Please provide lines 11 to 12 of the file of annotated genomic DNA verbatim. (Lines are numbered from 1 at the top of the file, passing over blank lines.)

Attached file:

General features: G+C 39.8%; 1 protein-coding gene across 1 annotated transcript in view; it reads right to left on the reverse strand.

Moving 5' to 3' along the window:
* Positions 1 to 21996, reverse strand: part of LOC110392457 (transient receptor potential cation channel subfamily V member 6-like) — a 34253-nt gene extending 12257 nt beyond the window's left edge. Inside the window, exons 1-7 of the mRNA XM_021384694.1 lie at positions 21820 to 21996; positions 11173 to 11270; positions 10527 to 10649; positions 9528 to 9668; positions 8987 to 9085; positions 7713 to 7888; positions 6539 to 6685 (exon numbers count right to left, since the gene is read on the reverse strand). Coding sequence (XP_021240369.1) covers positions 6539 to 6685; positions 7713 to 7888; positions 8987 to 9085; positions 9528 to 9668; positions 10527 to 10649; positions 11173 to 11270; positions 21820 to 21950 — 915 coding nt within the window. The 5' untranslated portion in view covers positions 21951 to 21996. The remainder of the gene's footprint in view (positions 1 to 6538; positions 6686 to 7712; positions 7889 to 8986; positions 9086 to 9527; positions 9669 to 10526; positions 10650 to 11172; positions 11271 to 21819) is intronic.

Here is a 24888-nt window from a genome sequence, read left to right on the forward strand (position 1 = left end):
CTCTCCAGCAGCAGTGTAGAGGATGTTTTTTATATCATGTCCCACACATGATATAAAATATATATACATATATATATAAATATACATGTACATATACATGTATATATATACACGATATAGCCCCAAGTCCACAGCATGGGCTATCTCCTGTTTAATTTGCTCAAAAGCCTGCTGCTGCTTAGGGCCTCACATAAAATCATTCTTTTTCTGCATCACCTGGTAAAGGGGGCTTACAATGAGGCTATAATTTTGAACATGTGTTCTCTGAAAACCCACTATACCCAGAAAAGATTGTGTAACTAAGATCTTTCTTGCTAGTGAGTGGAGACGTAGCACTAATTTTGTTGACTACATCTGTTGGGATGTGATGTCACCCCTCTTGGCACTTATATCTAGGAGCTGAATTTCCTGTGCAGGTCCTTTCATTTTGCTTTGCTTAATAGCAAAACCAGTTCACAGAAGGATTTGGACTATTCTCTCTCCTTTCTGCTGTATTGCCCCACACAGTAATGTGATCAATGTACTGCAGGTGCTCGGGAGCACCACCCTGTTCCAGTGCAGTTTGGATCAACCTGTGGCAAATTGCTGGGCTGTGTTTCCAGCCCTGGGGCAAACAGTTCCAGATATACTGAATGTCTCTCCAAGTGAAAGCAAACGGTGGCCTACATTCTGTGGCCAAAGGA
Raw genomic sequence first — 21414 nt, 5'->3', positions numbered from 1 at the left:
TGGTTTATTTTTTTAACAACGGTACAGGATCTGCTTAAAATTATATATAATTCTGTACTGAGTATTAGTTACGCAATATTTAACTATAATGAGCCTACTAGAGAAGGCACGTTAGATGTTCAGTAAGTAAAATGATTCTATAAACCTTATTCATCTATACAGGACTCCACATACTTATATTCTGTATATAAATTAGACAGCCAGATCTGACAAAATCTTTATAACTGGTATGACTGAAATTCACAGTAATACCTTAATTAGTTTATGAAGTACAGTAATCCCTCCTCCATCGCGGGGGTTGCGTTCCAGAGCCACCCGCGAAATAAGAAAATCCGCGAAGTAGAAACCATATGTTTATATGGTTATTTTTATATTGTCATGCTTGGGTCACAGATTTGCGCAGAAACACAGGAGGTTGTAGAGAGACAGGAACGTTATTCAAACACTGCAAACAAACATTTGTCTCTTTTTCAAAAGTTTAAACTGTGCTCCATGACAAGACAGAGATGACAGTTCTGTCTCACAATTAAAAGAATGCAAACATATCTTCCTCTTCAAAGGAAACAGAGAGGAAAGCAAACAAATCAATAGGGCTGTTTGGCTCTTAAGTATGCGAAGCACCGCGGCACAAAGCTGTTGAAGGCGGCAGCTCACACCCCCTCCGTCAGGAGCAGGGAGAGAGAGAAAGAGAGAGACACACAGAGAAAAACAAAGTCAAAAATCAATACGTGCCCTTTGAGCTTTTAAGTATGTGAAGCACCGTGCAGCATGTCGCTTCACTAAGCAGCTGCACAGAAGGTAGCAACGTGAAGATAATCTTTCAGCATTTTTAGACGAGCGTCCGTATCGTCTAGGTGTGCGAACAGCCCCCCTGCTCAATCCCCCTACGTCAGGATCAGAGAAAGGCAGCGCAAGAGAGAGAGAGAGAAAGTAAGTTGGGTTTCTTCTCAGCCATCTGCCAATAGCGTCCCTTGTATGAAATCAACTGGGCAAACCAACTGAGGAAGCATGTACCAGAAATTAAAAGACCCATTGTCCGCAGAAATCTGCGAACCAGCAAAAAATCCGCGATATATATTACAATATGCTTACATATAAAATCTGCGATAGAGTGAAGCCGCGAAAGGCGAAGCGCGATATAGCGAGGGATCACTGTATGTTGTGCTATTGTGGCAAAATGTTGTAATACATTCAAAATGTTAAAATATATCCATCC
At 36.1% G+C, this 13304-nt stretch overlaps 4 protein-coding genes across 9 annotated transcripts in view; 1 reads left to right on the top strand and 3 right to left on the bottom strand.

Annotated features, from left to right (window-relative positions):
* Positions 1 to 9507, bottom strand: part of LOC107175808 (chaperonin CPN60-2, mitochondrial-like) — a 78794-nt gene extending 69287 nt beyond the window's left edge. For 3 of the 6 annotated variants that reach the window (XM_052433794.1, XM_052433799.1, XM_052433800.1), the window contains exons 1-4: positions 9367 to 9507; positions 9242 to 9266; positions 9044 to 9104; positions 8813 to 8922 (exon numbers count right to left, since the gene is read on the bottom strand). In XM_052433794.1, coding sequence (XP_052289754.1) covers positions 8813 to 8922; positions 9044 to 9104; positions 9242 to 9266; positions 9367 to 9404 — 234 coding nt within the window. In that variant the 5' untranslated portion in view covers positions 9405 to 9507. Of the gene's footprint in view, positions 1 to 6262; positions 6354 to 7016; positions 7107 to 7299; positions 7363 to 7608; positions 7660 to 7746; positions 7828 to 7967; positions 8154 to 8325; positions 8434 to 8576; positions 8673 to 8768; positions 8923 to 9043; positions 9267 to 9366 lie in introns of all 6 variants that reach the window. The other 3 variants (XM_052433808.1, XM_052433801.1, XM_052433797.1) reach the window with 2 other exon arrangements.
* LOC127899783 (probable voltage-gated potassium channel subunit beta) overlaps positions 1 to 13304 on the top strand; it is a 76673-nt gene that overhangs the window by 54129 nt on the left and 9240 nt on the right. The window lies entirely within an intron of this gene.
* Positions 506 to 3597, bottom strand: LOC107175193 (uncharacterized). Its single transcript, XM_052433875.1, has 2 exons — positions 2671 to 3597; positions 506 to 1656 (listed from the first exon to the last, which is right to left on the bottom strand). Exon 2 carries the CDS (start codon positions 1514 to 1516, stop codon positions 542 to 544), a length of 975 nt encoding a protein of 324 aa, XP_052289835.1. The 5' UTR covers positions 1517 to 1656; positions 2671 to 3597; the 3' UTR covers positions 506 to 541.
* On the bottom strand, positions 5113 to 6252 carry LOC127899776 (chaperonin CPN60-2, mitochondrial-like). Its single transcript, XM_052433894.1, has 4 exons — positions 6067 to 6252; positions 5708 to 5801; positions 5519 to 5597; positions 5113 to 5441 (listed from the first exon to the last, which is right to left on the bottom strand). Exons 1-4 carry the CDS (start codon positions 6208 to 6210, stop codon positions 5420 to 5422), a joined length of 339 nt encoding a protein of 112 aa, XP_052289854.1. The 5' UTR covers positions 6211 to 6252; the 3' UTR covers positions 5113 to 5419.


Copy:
* LOC127899783 (probable voltage-gated potassium channel subunit beta) overlaps positions 1 to 13304 on the top strand; it is a 76673-nt gene that overhangs the window by 54129 nt on the left and 9240 nt on the right. The window lies entirely within an intron of this gene.
* Positions 506 to 3597, bottom strand: LOC107175193 (uncharacterized). Its single transcript, XM_052433875.1, has 2 exons — positions 2671 to 3597; positions 506 to 1656 (listed from the first exon to the last, which is right to left on the bottom strand). Exon 2 carries the CDS (start codon positions 1514 to 1516, stop codon positions 542 to 544), a length of 975 nt encoding a protein of 324 aa, XP_052289835.1. The 5' UTR covers positions 1517 to 1656; positions 2671 to 3597; the 3' UTR covers positions 506 to 541.